Time management is a phrase that might sound like it's meant for people who read books like The Seven Habits of Effective People, not for your kids. But time management is just another way of saying, "setting aside the right amount of time for the things you have to do so that you have lots of time to do the things you want to."
Your kids are probably already highly skilled at the second part. It's the first part that can pose a problem. The trick to helping your kids get organized is to make sure they know what they have to do without being overly restrictive about how they do it.
Here are some things you can try:
- A good way to start is to sit down with your kids and make a list of all the tasks they have to do each day. After you've worked that out, ask your kids to rank each task's importance. (You'll want to make sure homework and chores end up at the top of the list, of course.) You could post this to-do list in a prominent place in your home and even ask your kids to check each task off as they finish it.
- Another great way to get organized is by posting a large dry-erase calendar in a prominent location. Everyone in your family can use it to list things like after-school events, practices, and trips. Not only can a calendar like this help you feel more on top of things, but it also gives you a longer-term view of what needs to be done. It can also help you avoid scheduling conflicts.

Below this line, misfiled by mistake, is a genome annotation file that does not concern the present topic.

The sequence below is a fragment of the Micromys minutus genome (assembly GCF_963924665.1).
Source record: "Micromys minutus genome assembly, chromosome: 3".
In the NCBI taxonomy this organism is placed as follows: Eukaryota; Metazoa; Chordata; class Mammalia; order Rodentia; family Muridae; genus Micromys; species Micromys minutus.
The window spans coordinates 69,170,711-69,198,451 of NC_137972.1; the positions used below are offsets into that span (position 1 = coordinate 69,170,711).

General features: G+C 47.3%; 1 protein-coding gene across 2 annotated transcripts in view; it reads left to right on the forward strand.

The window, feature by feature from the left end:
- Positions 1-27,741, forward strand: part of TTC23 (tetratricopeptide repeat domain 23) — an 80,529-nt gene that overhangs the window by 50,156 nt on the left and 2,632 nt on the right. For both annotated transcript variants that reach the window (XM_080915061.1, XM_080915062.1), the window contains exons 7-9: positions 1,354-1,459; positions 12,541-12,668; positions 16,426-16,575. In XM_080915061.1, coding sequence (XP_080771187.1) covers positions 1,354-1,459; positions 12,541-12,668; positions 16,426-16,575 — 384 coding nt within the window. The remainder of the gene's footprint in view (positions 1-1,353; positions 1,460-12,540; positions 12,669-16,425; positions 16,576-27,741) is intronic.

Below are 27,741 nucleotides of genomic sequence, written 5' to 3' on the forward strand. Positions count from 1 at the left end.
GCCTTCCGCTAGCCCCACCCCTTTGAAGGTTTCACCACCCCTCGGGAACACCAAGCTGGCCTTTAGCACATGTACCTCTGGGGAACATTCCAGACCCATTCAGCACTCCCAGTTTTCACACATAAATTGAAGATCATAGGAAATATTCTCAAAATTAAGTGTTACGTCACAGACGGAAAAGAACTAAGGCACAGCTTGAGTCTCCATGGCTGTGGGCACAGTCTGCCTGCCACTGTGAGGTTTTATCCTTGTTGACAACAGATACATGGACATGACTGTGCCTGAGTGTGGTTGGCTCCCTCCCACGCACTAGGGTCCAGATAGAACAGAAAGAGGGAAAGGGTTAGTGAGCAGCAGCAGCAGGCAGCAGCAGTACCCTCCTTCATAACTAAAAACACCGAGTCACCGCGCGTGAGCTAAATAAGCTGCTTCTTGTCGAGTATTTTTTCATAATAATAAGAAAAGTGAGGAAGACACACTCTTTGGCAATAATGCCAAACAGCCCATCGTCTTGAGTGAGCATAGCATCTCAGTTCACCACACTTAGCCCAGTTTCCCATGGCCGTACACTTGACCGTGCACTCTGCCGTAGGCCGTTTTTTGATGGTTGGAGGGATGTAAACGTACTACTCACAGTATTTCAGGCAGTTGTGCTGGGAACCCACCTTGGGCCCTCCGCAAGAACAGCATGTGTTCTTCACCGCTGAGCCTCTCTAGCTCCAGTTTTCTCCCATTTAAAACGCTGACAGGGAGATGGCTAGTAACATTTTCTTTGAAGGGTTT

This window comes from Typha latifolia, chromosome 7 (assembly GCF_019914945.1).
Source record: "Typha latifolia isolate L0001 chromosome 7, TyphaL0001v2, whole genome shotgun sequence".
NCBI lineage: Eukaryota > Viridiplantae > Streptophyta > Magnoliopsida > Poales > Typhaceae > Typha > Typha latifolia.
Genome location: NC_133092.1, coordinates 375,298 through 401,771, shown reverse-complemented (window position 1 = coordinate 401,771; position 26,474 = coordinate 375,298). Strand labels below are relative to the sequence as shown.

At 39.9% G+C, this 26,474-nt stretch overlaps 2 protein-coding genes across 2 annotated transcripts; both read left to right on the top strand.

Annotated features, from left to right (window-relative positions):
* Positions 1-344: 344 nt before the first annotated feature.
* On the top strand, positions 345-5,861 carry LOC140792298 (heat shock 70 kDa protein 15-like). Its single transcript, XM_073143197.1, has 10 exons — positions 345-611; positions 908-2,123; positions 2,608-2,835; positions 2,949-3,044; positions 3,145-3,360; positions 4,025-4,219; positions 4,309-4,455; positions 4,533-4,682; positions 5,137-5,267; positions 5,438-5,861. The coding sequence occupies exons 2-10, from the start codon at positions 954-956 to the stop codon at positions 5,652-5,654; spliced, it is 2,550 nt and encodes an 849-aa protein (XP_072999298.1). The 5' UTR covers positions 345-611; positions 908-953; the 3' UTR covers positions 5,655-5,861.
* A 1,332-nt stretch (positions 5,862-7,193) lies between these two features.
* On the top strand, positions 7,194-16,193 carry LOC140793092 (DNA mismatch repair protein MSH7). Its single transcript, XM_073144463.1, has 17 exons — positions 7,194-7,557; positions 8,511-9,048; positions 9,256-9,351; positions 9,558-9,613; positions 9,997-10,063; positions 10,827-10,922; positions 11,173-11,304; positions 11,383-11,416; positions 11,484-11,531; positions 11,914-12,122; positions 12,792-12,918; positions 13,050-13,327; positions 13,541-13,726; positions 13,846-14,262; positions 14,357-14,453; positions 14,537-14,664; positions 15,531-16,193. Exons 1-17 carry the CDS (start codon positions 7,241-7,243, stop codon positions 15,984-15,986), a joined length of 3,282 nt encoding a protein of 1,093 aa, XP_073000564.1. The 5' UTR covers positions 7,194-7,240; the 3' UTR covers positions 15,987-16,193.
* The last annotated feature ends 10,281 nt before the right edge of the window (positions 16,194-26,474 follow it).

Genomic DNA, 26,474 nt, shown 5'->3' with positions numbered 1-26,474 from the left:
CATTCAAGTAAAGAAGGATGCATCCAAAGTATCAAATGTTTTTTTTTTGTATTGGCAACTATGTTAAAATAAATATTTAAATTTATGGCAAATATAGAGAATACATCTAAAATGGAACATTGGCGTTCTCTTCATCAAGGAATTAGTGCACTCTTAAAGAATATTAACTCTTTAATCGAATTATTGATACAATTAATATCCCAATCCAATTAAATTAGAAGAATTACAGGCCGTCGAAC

- Flexibility, though, is very important. Nobody likes being put on an hourly schedule every day of his or her life. Make sure your kids know that they have to keep up with homework and chores, but allow them some freedom in deciding when they will tackle these tasks. For instance, you could allow your kids to do either their chores or their homework before dinnertime, and then the remaining task before bed. Or you could set up a specific time for homework, and allow your kids freedom to choose when to do other things. This kind of freedom will let your kids develop their own organizational skills.
- If your kids seem hesitant about getting organized, try it for just one day. Talk about the experience afterwards and see whether your kids felt like they got more done than usual, and whether they had more time to do fun things. Chances are, the answer to both questions will be yes. If it isn't, talk about what changes you can make to the plan to improve it and give it another shot.
People practice time management every day of their lives, whether it's something as simple as taking a five-minute break in the middle of a tough workday or keeping a detailed appointment book. The habits you can teach your kids now will help them for the rest of their lives.
For more information on time management for kids, try one of these links: